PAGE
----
LAWRENCE Dallaglio knows just what it takes to win a World Cup so it is worth taking note when he says the current England team will be a “force to be reckoned with” when the competition is hosted here next year.
Although Stuart Lancaster’s side are in danger of suffering a 3-0 series whitewash when they face current champions New Zealand in Hamilton this morning, the 2003 World Cup victor feels it is actually the tourists who have enhanced their reputation over the last fortnight.
In an exclusive interview with The Yorkshire Post, Dallaglio, who earned legendary status as a marauding No 8 during his 85 Test cap career, said: “There was a lot of concern going into this tour of New Zealand which is obviously very hard and probably the ultimate test in rugby.
“We didn’t have our strongest side in the first week, which was always going to be difficult, but even though we’ve lost both they have both been narrow defeats and not many sides can say that playing the All Blacks over there in recent years.
“I think England can take a lot of positives away from the tour.
“Stuart Lancaster and his coaching team have really found out a lot about not just the players that have played but had an opportunity to work with others too.
“We’ve still got one game to go and could still get a result out of that as well.
“It’s building really nicely towards the World Cup and, make no mistake, New Zealand will have made lots of notes about the improvement in this England side which is very young and far more inexperienced than them.”
When asked where this England team is a year out from the World Cup compared to when they went on to memorably win the competition for the only time in its history in 2003, Dallaglio insisted it was difficult to compare.
“It’s different,” said the 41-year-old, who was in Yorkshire this week as part of his latest fundraising challenge, having cycled 2,500 kilometres through the Italian and Swiss Alps, up through France and, yesterday, replicating the Tour de France route from Leeds to Harrogate.
“We were the best team in the world a year out, the No 1 ranked team. We went to New Zealand and won, went to Australia and won but we were at a very different stage of our evolution.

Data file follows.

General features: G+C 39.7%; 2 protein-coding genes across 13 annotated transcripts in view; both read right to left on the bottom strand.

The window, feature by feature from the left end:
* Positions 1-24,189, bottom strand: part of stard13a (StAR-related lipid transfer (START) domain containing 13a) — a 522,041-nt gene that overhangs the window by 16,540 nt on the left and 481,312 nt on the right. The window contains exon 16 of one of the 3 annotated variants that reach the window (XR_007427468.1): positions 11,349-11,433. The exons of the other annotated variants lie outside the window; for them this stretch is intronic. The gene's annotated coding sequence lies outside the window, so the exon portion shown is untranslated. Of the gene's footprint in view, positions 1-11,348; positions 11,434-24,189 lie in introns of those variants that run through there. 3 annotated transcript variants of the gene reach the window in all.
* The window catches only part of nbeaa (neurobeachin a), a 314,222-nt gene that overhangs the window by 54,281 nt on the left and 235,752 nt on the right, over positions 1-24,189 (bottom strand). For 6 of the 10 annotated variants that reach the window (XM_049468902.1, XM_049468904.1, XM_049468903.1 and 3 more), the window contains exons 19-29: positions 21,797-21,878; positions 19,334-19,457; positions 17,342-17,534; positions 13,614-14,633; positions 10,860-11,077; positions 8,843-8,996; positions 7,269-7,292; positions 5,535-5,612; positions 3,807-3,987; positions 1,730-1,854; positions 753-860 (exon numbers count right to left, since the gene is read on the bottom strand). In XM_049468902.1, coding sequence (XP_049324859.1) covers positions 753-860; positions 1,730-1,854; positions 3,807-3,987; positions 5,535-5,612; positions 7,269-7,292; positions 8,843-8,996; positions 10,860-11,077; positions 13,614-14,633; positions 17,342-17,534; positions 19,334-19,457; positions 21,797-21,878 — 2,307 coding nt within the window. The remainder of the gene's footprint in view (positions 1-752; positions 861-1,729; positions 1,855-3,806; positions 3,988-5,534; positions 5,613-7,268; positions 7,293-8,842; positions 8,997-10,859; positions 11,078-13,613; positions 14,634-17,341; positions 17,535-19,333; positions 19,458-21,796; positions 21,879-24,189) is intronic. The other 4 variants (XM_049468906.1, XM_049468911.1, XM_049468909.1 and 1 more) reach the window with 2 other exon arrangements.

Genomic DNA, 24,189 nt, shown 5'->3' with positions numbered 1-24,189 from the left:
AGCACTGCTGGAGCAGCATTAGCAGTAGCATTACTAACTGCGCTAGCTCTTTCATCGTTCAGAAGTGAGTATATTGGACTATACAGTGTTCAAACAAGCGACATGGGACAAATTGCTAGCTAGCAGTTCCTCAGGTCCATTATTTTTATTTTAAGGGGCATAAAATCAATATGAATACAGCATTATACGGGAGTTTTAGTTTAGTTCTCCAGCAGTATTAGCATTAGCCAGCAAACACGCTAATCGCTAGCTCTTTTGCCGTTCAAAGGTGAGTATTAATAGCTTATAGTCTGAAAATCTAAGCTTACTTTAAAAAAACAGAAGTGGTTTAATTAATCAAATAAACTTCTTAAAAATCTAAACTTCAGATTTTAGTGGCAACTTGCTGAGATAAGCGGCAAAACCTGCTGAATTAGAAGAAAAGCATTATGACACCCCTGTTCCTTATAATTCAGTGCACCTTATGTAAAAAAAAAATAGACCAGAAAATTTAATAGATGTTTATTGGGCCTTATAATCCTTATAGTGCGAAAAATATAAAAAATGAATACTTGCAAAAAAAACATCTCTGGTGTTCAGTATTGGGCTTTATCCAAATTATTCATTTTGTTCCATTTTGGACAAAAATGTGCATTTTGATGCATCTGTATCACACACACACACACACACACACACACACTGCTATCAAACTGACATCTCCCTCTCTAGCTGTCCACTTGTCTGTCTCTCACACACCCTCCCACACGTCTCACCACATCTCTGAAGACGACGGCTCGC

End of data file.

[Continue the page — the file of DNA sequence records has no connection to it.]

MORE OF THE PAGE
“I was 31 and a lot of others were coming towards their real peak; all that experience came together at the same time.
“This England team, all I can say, is getting better and better.
“It finished second on points difference in the Six Nations but actually beat the winners and arguably, if not for a little lapse in concentration against France, could easily have won the Championship. In all of the sides in the northern hemisphere they have probably done best against the southern hemisphere in recent outings – they have beaten New Zealand and Australia under Lancaster – and they are, no doubt, moving in the right direction.
“I’m sure they are learning with every game they play and I think we can say with confidence they will be a force to be reckoned with come the Rugby World Cup and a side not many teams would want to play against. That’s not only because they are good but also the host nation as well which gives a bit of an edge.”
The British Lion, joined on his challenge by friends from five years spent studying at North Yorkshire school Ampleforth College, is also fulsome in praise of ex-Leeds Carnegie chief Lancaster whose appointment in 2012 initially raised eyebrows.
“A lot of people just perhaps questioned a little his experience for the job,” said Dallaglio.
“But he’s done fantastically well, firstly in rebuilding England rugby’s brand and culture, and of the values that sit around the side as it’s really important for players to understand what it means to play for their country and the heritage of that shirt.
“But also we’re now starting to see a development in the way England are playing and an improved performance too.
“He’s certainly got a lot of very good players, playing very well and offering real competition; he’s doing a great job and we’re chipping away at the southern hemisphere sides.”
Victory today would be another landmark moment for Lancaster’s side; England have not won in New Zealand since prospering there ahead of that World Cup triumph in 2003 when the “six man scrum” famously defied the odds.
Dallaglio, of course, had been yellow carded at the time.
He recalled: “We didn’t play great and the whole game wasn’t pretty; it was wet, it was windy... it was Wellington.
“The All Blacks weren’t great themselves but we found a way of winning. We tackled and defended courageously. Unfortunately I got sin-binned – quite rightly – for killing the ball as New Zealand were about to score out wide.
“But we managed to win that 10 minute spell 3-0. I felt I owed the team a bit myself when I came back off the bench, as did Neil Back, and we hung on for our first win in 30 years in New Zealand.
”Psychologically it gave us a huge edge to have beaten them both home and away three months before the World Cup.”
For more information on Dallaglio’s numerous fundraising exploits visit http://www.dallagliofoundation.com and follow @dallagliofdn on Twitter.